According to Michael Klare, the Pentagon has made the calculation that it increasingly requires the expertise of academics to help it sustain a military-technological edge over Russia and China, whose governing bureaucracies directly employ top scientists.
And universities—desperate for cash in an era of neo-liberal budget cutbacks—are eager for the revenue that the military can provide.
The flip side of all this, Klare said, is the exploitation of scientific and technological discovery for nefarious purposes, and distortion of the academic mission, which is to foster the “open exchange of ideas for the benefit of humanity.”
Where Is the Resistance?Students have expressed unease about defense contractors’ presence on campus. A recent Georgia Tech graduate told Olivier that “a lot of people he knew [who went to work for Lockheed after graduation] weren’t 100% comfortable working on defense contracts, working on things that are basically going to kill people,” though he also said that the lucrative pay was offsetting.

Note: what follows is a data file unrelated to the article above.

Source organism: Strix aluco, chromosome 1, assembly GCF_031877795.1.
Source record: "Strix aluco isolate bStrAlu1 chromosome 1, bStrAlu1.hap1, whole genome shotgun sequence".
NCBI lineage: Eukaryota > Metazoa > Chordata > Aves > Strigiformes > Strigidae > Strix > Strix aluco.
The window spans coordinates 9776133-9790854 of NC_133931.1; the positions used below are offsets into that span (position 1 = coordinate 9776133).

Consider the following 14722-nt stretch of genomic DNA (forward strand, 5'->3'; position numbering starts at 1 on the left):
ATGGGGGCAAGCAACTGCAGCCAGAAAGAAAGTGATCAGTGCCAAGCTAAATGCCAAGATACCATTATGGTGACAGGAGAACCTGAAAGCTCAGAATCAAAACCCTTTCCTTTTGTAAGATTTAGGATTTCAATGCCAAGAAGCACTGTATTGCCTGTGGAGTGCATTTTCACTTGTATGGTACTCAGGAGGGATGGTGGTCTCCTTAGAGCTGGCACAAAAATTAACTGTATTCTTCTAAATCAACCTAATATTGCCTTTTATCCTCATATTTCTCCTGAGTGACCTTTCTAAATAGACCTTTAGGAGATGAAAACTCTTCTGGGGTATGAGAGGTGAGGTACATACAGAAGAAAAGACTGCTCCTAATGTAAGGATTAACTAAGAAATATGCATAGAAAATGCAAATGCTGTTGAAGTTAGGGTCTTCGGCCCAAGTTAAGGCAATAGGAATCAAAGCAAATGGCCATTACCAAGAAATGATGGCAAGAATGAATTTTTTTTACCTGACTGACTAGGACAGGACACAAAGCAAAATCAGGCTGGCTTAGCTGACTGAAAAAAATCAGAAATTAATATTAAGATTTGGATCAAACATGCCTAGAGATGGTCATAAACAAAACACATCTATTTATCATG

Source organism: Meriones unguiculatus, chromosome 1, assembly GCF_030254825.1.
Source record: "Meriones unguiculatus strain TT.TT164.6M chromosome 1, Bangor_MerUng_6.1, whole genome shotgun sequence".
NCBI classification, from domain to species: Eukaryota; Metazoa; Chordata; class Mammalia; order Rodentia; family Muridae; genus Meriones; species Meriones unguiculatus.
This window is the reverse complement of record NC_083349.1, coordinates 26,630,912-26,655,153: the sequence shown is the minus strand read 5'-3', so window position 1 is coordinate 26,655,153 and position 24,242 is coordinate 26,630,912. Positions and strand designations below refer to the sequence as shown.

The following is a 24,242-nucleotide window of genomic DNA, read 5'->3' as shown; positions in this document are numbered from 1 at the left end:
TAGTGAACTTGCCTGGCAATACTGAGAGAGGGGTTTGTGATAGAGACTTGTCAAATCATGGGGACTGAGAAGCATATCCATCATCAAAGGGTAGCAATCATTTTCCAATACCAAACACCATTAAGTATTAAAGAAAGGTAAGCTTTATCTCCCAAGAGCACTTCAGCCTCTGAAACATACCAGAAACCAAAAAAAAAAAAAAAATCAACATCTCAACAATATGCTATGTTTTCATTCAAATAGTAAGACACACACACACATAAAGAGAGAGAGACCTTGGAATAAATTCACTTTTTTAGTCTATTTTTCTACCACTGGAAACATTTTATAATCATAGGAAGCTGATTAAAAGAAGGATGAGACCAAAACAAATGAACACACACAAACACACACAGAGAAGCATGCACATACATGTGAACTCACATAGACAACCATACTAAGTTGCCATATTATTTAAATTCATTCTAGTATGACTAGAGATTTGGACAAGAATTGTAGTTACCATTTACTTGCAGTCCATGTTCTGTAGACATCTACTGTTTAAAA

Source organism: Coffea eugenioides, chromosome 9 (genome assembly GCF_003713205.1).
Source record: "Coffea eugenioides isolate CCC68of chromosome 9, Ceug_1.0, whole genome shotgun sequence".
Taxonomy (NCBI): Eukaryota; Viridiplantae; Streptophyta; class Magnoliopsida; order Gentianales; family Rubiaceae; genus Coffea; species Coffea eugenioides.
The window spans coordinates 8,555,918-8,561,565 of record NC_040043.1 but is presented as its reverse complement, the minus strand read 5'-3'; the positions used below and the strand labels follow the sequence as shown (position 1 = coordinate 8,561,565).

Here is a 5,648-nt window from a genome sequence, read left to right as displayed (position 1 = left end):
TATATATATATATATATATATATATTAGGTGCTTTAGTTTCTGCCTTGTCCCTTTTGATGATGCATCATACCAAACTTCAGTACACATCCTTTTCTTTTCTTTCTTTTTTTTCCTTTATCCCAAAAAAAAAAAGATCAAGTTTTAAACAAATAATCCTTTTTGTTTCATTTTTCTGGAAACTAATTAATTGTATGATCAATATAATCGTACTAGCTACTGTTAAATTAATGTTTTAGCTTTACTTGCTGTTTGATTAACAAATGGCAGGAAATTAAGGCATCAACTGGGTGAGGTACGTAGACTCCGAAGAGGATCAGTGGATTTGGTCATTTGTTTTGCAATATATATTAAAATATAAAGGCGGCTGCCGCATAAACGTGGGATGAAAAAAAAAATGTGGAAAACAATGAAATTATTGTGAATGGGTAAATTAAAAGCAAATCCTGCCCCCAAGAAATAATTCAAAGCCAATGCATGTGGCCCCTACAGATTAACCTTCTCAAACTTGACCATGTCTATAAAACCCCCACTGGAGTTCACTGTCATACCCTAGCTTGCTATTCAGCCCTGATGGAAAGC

When asked whether there was any movement against the militarization of higher education, Klare said that, apart from some small and scattered campus groups, he was unaware of any.
Klare was part of the 1968 Columbia University uprising, which targeted President Grayson Kirk’s relations with corporate industries that profited from U.S. military interventions, and the university’s relationship with the Institute for Defense Analysis (IDA), a weapons research think tank affiliated with the Pentagon which worked on projects related to the Vietnam War.2